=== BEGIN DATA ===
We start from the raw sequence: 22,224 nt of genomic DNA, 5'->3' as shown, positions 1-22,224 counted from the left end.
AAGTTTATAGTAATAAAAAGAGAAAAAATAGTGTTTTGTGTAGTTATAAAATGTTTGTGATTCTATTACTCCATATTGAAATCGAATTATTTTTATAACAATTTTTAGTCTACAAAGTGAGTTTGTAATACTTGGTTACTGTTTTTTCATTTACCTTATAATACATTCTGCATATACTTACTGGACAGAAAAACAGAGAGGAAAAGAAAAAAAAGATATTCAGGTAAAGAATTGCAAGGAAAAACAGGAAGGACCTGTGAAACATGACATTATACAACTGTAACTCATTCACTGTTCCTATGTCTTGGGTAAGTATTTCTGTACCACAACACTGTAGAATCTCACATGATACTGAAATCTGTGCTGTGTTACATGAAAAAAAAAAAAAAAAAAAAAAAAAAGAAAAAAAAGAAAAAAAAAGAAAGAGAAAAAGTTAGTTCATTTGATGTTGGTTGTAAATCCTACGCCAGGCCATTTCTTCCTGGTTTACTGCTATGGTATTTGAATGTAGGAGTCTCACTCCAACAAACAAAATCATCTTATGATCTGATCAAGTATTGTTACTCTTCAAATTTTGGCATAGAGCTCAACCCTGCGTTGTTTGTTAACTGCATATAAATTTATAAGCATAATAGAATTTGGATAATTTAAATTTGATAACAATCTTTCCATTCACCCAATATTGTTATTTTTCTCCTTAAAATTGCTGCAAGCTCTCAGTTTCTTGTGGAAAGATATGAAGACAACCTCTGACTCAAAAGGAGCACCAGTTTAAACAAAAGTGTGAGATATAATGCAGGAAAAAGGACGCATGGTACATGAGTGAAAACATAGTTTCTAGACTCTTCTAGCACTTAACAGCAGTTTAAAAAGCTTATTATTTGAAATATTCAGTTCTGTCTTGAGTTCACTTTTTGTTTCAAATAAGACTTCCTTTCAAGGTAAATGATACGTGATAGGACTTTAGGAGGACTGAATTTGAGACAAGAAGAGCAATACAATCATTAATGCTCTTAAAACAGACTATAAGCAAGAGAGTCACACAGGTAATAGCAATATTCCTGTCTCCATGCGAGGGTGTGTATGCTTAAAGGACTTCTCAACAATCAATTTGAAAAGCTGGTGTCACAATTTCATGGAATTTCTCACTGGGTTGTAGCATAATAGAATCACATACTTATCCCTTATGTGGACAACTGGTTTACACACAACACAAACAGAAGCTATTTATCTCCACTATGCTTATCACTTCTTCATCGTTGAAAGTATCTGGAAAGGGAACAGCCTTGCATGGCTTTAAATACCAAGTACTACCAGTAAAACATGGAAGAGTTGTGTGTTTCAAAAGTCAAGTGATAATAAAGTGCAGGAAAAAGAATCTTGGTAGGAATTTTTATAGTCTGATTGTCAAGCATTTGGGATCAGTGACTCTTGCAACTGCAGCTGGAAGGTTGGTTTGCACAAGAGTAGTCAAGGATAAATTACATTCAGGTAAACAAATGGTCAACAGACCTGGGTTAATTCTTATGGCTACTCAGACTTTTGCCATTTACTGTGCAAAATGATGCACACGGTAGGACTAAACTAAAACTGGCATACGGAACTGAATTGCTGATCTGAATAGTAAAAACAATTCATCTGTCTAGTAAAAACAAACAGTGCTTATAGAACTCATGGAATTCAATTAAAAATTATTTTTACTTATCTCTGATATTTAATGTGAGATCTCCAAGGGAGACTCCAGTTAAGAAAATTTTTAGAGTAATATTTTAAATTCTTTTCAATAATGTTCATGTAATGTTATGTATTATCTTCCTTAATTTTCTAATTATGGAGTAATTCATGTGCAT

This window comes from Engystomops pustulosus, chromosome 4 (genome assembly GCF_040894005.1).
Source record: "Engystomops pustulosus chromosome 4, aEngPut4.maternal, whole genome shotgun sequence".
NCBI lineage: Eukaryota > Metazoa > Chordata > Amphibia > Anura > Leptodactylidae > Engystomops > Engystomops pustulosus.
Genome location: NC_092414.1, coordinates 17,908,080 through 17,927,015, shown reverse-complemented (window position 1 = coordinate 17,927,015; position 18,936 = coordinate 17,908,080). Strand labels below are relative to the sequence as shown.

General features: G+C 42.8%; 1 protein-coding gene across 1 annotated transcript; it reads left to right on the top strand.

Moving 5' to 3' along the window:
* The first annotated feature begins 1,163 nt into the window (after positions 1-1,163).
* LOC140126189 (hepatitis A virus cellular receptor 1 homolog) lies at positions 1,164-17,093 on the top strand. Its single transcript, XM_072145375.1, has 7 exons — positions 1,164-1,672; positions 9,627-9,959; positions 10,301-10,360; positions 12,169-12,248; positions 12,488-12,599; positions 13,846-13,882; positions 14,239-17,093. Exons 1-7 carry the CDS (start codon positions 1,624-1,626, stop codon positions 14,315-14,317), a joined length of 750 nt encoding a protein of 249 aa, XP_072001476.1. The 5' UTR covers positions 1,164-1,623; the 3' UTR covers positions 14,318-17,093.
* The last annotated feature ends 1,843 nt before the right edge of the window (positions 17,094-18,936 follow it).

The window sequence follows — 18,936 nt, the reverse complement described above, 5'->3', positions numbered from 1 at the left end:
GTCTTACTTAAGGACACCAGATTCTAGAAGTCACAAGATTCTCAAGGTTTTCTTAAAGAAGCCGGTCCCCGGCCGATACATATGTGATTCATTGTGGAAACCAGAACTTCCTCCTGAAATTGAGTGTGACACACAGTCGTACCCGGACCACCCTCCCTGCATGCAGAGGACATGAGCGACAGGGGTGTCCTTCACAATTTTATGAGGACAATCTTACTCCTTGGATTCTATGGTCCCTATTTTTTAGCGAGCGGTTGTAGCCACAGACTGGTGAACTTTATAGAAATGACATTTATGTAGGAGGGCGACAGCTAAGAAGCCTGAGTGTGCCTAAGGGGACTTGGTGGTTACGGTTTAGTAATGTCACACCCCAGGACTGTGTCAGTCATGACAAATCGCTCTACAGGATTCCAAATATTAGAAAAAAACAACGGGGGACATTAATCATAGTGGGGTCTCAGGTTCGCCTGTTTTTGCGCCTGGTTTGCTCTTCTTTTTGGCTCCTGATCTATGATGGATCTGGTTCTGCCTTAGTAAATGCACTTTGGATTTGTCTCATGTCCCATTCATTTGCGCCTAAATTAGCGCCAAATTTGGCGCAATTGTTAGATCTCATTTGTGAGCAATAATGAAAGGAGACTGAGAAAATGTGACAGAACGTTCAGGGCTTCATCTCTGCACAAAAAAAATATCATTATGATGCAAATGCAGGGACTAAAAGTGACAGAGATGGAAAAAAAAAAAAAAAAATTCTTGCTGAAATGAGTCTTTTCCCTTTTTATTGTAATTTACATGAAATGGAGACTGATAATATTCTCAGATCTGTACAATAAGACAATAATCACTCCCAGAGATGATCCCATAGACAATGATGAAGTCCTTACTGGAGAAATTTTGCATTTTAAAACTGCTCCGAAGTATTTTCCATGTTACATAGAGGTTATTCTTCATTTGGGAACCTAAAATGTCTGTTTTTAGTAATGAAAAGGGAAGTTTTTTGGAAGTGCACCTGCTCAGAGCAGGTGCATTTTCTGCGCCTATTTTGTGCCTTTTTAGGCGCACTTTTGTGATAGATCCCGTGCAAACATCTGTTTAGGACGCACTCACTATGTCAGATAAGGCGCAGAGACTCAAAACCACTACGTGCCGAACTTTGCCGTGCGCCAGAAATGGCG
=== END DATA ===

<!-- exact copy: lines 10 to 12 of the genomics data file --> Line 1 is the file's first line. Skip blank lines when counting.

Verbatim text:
* LOC140126189 (hepatitis A virus cellular receptor 1 homolog) lies at positions 1,164-17,093 on the top strand. Its single transcript, XM_072145375.1, has 7 exons — positions 1,164-1,672; positions 9,627-9,959; positions 10,301-10,360; positions 12,169-12,248; positions 12,488-12,599; positions 13,846-13,882; positions 14,239-17,093. Exons 1-7 carry the CDS (start codon positions 1,624-1,626, stop codon positions 14,315-14,317), a joined length of 750 nt encoding a protein of 249 aa, XP_072001476.1. The 5' UTR covers positions 1,164-1,623; the 3' UTR covers positions 14,318-17,093.
* The last annotated feature ends 1,843 nt before the right edge of the window (positions 17,094-18,936 follow it).

The window sequence follows — 18,936 nt, the reverse complement described above, 5'->3', positions numbered from 1 at the left end: